PhD (Neuroscience) Manchester University, UK
MSc (Chemical Pathology), University of Cape Town, SA
Honours (Pharmacology), University of Cape Town, SA
BSc (Botany, Biochemistry), University of Cape Town, SA
My research focuses on the molecular/mechanistic understanding of how sex steroid signaling and neuroinflammation interact and contribute to striatal and cortical modulation of dopamine and how dopamine-related behaviours (psychotic-like symptoms, memory and cognition) are altered by sex steroids in male and female rats of different ages. The goal is to transfer this knowledge to human studies to develop or enhance sex steroid based and immune-related treatments for the cognitive and psychotic symptoms of schizophrenia in an age and gender specific manner.
Preclinical studies ask how sex steroid-related, dopamine-related (and other neurotransmitter systems) and immune-related gene and protein expression in the midbrain (and other brain regions) are altered in the maternal immune activation (MIA) model in offspring with high and low inflammation. We can measure inflammation markers and sex steroids in the periphery and relate this to behavior and to gene and protein expression in different brain regions, and we can do this in both genders and longitudinally (i.e juvenile, adolescence, adulthood). It is unknown whether schizophrenia patients move in and out of high inflammation status and how this relates to cognitive decline and psychotic episodes or how it is related to antipsychotic treatments or if it changes with changing circulating hormone levels. I will address these questions in the MIA model.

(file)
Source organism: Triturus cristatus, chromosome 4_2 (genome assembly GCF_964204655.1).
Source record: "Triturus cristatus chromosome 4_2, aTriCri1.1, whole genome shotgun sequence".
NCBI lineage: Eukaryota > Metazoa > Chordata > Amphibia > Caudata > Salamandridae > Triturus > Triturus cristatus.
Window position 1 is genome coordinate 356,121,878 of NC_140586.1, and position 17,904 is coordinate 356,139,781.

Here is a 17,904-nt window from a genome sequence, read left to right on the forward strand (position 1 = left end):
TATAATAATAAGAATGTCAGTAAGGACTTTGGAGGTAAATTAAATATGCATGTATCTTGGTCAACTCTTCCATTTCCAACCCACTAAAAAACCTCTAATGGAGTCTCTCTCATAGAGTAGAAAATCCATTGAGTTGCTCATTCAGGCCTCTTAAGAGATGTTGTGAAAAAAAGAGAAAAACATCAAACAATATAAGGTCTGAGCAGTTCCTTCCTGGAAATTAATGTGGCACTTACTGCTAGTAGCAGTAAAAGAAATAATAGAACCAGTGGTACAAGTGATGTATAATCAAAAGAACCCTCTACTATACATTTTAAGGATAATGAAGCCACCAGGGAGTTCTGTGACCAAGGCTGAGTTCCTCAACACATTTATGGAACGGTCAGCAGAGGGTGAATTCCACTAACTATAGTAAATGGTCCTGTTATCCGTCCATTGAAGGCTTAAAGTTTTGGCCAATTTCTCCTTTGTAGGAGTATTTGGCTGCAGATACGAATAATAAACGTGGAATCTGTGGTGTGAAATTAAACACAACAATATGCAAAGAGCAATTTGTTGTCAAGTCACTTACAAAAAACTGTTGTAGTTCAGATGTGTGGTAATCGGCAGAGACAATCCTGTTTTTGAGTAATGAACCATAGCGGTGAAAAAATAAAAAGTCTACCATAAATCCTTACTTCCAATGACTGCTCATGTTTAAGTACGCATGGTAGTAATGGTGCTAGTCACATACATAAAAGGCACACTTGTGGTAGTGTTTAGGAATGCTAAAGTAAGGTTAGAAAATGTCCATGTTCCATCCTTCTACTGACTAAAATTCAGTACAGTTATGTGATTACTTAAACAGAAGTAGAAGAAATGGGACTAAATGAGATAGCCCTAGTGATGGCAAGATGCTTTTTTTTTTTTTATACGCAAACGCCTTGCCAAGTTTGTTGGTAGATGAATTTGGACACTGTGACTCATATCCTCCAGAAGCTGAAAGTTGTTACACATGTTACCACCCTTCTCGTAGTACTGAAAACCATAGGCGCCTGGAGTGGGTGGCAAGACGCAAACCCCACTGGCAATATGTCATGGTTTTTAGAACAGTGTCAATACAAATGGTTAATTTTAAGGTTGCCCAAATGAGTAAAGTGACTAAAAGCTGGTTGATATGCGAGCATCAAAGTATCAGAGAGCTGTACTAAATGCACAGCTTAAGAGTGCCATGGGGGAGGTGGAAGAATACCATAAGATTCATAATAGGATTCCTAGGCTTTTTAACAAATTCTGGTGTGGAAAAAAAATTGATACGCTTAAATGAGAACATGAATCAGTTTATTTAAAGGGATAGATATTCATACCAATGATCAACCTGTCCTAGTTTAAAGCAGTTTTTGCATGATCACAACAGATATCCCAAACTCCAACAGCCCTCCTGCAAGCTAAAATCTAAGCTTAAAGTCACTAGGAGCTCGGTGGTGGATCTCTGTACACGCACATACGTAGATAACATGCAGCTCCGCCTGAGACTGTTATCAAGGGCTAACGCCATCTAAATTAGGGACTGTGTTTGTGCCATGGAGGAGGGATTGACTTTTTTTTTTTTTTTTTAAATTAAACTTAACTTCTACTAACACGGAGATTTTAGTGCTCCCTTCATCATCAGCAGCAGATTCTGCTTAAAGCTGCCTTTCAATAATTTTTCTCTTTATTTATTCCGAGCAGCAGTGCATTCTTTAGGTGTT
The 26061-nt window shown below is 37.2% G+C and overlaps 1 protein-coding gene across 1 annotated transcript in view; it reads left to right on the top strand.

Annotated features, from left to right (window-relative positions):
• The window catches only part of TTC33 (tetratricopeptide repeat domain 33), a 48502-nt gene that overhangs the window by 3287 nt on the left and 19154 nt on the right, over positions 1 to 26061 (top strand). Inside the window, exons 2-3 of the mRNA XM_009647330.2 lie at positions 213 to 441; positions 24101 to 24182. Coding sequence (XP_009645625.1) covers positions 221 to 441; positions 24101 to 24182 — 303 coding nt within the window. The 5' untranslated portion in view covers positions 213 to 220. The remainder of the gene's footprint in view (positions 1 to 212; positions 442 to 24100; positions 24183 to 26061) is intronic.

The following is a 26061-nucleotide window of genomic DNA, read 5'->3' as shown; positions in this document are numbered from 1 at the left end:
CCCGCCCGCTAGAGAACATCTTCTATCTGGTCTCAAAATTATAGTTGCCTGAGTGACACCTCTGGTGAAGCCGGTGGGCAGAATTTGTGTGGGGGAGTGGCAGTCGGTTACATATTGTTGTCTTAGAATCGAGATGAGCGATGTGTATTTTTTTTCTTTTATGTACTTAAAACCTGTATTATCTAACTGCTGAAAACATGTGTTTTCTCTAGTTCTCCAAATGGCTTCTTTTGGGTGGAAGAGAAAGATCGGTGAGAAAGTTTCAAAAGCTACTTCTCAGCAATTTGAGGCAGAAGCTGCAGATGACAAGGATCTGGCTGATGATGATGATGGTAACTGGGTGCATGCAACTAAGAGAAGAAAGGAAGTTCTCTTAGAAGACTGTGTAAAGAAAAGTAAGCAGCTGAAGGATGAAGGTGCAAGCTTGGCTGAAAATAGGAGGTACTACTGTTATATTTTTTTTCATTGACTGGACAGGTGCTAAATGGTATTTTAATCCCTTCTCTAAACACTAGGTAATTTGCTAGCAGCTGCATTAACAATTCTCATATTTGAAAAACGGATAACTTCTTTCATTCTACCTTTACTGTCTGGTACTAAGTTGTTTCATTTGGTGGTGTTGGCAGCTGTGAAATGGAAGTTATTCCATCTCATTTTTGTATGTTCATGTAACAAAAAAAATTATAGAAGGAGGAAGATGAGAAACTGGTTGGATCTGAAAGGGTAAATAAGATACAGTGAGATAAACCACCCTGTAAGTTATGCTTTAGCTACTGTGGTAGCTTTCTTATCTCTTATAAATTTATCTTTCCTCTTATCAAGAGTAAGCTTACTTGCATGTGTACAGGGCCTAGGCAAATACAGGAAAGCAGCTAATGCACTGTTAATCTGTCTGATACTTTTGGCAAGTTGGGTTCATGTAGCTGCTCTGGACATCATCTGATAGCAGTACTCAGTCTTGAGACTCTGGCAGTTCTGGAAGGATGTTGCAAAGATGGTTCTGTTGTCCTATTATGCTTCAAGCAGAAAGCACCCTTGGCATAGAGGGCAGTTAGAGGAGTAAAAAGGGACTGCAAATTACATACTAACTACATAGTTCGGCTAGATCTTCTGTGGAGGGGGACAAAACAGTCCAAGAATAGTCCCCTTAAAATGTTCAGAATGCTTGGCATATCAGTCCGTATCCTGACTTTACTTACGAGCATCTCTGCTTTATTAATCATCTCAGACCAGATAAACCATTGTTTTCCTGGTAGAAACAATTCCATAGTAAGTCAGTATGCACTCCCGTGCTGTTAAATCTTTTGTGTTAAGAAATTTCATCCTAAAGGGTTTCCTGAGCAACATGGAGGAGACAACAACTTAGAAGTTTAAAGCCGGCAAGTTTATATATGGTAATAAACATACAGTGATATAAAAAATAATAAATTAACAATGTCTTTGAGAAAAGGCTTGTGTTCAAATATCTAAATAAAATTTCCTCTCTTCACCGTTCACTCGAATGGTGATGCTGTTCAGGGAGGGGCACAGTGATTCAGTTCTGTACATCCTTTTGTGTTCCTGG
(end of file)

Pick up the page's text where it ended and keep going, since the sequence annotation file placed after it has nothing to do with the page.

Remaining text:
Significance: Understanding sex steroid-induced schizophrenia-related behaviours in the context of neuroinflammation and the dopamine neurotransmitter system in midbrain, cortex and striatum in both sexes will provide new knowledge that will lead to new treatment targets with a focus on individualized treatment (i.e. by sex and inflammatory status).
The midbrain, although critical to dopamine regulation is surprisingly understudied in the context of schizophrenia, especially in the postmortem field. We use a postmortem midbrain cohort in the Schizophrenia Research Laboratory with 30/30 cases/controls. Our research has identified dysregulation of multiple DA-related transcripts (Purves-Tyson, Translational Psychiatry 2017) and high and low immune groups in this cohort. As I identify further molecular targets in the MIA model, these will be interrogated in the schizophrenia midbrain cohort. In a converse fashion, we plan to sequence the transcriptome in this 30/30 control/schizophrenia midbrain cohort to allow the brains to inform the pathways and molecules we investigate/manipulate in the MIA model. This would provide the first database of the molecular signature of schizophrenia in the midbrain.